Taro Aso’s stupid suggestion about copying the Nazis is just another in a long series of inappropriate Japanese gestures symptomatic of a national yearning to reclaim its long-lost testosterone.
Let me start by defining testosterone. As the hormone of confidence, initiative and self-celebration, testosterone is essential to the makeup of not only healthy men and women as individuals but also to societies as a whole. The problem is that some confused people see it as the hormone of brutal aggression and mindless assertion. In other words, in befuddled minds its virtuous properties are confused with sheer stupidity and callowness.
That confused definition is befuddling some Japanese politicians who would like to lead their despirited nation back to pride and self-confidence. Aso is merely the latest example. Another recent example is nationalist Osaka Mayor Toru Hashimoto and his bizarre riff about comfort women, prostitutes and the need for US troops in Japan to make more use of local sex workers. There was also the threat earlier this year by Prime Minister Shinzo Abe to retract Japan’s earlier apologies to its neighbors.
Such statements don’t just offend neighbors and other right-thinking peoples around the world but also betray a society that has lost touch with the true meaning of pride and confidence — the true benefits of testosterone. The callow and erratic mindset that makes inanely offensive statements one day, then offers lame gestures to mend fences the next is symptomatic of children raised without the example of moral elders.
In fact, that is the situation in which Japanese society finds itself. I don’t mean individual Japanese, of which there are millions of right-thinking examples. I’m talking here about the collective mindset as embodied by its putative leaders.
The overarching ambition of Japan’s World War II militarists and their industrialist patrons disintegrated, in defeat, into a collective shame so deep that it fermented into a putrid mix of denial and self-abnegation. Denial that it had ever been a nation capable of such awful savagery. Self-abnegation to hide from the responsibility for the awful national crime against humankind.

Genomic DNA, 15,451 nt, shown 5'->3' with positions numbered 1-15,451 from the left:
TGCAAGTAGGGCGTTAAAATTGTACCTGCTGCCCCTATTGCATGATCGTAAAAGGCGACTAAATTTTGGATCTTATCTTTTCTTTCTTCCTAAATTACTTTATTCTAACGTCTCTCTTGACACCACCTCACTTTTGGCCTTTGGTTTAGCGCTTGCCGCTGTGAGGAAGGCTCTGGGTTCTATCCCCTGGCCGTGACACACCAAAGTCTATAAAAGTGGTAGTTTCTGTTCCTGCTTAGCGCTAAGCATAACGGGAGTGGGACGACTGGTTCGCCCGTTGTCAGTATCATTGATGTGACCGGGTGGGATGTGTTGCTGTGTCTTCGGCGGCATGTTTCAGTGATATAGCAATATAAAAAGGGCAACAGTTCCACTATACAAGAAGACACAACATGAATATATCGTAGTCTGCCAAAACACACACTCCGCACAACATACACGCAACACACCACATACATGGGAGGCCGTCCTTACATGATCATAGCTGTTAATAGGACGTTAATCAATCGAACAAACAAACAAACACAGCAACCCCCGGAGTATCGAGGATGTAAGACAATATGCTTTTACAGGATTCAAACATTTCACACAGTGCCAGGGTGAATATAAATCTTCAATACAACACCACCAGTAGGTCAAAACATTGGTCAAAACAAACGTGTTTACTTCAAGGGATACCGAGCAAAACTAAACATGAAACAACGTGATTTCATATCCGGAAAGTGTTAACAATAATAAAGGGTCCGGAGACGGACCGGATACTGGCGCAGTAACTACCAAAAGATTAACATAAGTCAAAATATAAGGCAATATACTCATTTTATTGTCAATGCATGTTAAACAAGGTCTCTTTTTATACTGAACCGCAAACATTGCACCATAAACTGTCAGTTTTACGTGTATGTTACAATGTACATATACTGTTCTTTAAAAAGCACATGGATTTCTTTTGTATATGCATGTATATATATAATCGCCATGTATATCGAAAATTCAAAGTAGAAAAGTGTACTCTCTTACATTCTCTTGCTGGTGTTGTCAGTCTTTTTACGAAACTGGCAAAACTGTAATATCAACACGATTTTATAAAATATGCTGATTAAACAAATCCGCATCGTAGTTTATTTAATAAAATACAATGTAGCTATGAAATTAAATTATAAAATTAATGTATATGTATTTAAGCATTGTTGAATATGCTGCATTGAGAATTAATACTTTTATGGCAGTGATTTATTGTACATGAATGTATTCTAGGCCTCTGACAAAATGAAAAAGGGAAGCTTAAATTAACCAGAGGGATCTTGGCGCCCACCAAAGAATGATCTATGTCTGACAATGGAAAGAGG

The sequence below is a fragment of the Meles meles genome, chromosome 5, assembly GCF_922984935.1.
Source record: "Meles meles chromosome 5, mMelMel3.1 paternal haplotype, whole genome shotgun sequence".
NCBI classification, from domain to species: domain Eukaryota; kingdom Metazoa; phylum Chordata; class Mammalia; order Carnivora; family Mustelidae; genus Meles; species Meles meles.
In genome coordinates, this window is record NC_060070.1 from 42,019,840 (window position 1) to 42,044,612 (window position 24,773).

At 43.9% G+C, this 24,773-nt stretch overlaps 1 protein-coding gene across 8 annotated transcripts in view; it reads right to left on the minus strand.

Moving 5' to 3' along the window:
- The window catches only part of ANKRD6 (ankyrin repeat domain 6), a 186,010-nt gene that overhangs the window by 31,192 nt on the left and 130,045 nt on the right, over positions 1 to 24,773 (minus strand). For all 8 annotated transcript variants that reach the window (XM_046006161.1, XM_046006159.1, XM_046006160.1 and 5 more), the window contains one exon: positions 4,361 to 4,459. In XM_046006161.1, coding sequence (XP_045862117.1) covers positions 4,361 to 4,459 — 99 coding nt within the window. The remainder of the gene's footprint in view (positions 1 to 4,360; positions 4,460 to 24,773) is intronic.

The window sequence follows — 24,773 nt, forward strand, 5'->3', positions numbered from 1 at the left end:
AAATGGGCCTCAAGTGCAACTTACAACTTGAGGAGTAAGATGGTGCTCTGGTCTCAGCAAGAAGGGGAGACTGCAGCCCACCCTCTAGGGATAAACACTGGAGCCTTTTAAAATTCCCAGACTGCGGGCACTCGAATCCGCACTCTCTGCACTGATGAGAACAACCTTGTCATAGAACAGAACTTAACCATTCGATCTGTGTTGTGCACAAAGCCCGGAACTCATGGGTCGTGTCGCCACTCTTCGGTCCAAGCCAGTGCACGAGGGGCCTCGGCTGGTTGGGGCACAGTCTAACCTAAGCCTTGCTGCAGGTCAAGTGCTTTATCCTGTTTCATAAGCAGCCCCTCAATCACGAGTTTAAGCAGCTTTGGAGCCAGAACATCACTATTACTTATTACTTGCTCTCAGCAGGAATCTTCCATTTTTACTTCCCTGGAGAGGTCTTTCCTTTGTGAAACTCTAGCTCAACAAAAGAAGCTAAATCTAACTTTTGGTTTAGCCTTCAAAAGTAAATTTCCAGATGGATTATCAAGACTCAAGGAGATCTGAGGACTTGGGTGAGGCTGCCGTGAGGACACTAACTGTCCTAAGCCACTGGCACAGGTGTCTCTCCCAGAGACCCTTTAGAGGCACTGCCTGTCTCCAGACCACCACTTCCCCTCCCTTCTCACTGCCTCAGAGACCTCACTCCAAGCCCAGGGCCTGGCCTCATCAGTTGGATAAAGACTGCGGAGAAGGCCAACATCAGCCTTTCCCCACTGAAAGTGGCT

This mindset has been responsible for a kind of societal timidity, even cowardice, reflected in the inability to deliver a straightforward, wholehearted apology to the nations imperial Japan wronged so heinously. It is also reflected in the utter lack of a healthy sexual identity. Sexuality is absent from media representations of Japanese men while Japanese women are portrayed as toys willingly exploited by western men. The only Japanese business leader seen making the kind of bold moves one might associate with the world’s third largest economy is Korean Japanese Masayoshi Son. In short, the nation appears to have been sapped of testosterone.
Which is why we keep seeing its mostly second-rate politicians making inane statements in a bid in mostly abortive efforts at working up some bravado. It’s true that Shinzo Abe’s effort to stir things up with his super-easy-money policy seems to have injected some life into the economy, at least for now. But the national quest to regain its self-confidence isn’t likely to go much beyond callow expressions of mock testosterone until Japan faces the truth about its imperial era squarely. That will lead toward a shot of real testosterone.